F. A. Chick on Forgiveness
The Gospel Messenger–August 1884
I remember once when I had thought that a brother had not treated me right, I shortly afterwards heard him preach. I desired to hear him gladly and with hearty sympathy, as I had many times before and I could not. I was conscious of a feeling of resentment within me that would not let me receive the word at his hands. I was ashamed of myself and humbled. I was grieved at my hardness of heart and lack of the spirit of forgiveness. While he was yet preaching I tried to lift up my heart in prayer for us both—for myself that I might be made to feel right, and for him that he might preach with liberty and power, and I was shut up from prayer. I can never tell how I was ashamed and grieved. I thought, “Is it possible that I cannot forgive?” But yet, hard and stubborn as my heart then was, in less than six hours afterwards I was softened in feeling and felt at perfect peace with that brother, and as entirely one with him as I had ever done. And this feeling lasted, and the next four days were days of happiness beyond measure. And the feeling of oneness to that brother, and of perfect forgetfulness all the injury which I thought I had received, has never left me. The next week I heard him preach again with all the joy that I had ever done. So that I knew that forgiveness is not a grace beyond what we may feel in our daily experience, the grace of God being our helper. [This very thing happened to me and I shall never forget it. It is a blessing to learn to truly forgive!–DM]
I will speak of one more instance of the power of forgiveness in the heart. I had preached one Sunday somewhat upon the theme of forgiveness, and among other things had said that some would say when injured, “O, I can forgive the wrong, but then I can never have confidence again. I never want to see that one; let him go his way and I will go mine,” etc. I said, “this is not forgiveness at all. Suppose the Lord Jesus forgave us that way, what should we do? To forgive we must have come to love and desire the fellowship of that one as much as before the wrong was done.”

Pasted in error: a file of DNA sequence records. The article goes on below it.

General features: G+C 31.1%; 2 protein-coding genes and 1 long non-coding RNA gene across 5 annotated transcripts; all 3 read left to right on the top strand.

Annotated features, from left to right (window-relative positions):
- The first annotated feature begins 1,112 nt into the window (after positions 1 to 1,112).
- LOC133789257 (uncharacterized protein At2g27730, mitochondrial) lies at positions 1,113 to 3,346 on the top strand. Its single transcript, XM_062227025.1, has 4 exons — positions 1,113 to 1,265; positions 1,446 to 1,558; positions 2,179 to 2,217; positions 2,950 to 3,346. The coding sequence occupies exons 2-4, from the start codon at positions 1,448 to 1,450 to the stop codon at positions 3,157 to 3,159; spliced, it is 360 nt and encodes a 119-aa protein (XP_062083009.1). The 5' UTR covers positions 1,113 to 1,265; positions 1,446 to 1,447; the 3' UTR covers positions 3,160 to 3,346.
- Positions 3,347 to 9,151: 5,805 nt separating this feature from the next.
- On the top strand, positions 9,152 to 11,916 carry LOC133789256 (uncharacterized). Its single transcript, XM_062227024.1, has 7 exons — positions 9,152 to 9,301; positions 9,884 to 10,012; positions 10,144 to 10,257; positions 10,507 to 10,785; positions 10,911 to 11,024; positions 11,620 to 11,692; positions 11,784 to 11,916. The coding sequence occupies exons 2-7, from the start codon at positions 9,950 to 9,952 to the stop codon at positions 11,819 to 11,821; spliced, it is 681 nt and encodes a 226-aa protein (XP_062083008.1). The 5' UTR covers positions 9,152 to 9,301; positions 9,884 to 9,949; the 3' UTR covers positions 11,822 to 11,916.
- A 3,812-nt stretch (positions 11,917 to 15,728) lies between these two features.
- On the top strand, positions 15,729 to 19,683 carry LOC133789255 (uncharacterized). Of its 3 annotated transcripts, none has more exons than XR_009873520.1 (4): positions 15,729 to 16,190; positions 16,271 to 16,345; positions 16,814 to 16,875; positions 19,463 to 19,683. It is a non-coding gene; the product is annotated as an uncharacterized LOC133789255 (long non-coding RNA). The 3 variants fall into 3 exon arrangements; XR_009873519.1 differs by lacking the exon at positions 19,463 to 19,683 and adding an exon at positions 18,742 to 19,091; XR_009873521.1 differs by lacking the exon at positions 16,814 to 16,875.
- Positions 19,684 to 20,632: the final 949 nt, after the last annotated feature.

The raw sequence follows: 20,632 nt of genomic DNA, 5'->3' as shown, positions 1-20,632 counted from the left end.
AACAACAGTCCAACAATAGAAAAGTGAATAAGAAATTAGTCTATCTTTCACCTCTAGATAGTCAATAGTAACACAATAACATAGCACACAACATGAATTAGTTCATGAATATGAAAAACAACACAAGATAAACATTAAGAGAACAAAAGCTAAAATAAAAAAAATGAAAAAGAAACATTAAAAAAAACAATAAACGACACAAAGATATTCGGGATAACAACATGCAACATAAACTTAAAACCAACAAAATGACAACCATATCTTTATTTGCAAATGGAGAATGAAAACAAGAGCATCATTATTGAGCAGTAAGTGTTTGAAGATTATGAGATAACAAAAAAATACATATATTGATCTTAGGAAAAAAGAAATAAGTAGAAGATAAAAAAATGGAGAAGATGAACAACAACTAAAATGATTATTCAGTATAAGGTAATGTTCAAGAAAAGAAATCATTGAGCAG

Some three mouths afterwards a sister who had been baptized by me six months previous referred to this sermon. She said, “I knew that you did not mean to refer to me because you did not know the circumstances which at once came to my mind, but the sermon was a heart searching one to me.” She then went on to tell me about having had a difficulty with a step-daughter a few years previous, when she had felt herself ill-treated, but that (as she supposed) she had forgiven her step-daughter, only, she had said, “I do not care for her to come here often, and when she does come I will see as little of her as possible.” “But,” she added, “I thought I had forgiven her, else I never could have come to the church when I did; but your sermon has shown me that I have never known what forgiveness means.”
She then went on to tell me about hours of anxiety and grief over her hard heart and unforgiving spirit, and of the bitter struggle which she had to write to this step daughter and make confession of her wrong feelings toward her, and of falling upon her knees in prayer one day, and for how long a time she did not know, agonizing there for God’s blessing to help her forgive really and truly. God heard her and answered her and took away all the bitterness so that she felt that she could take the step-daughter in her arms and love her without hindrance. She said, “I can never tell you the perfect peace that filled me when the conflict was ended and God gave me the victory over my hard heart.” And she said this step daughter had visited her since and the day passed that she did not even think of the old trouble.
This seemed to me a wonderful display of the grace of God, and I felt like praising God on her behalf. We have also a Bible example of forgiveness, in the case of Joseph toward his brethren.
Affectionately, your brother,
F. A. CHICK.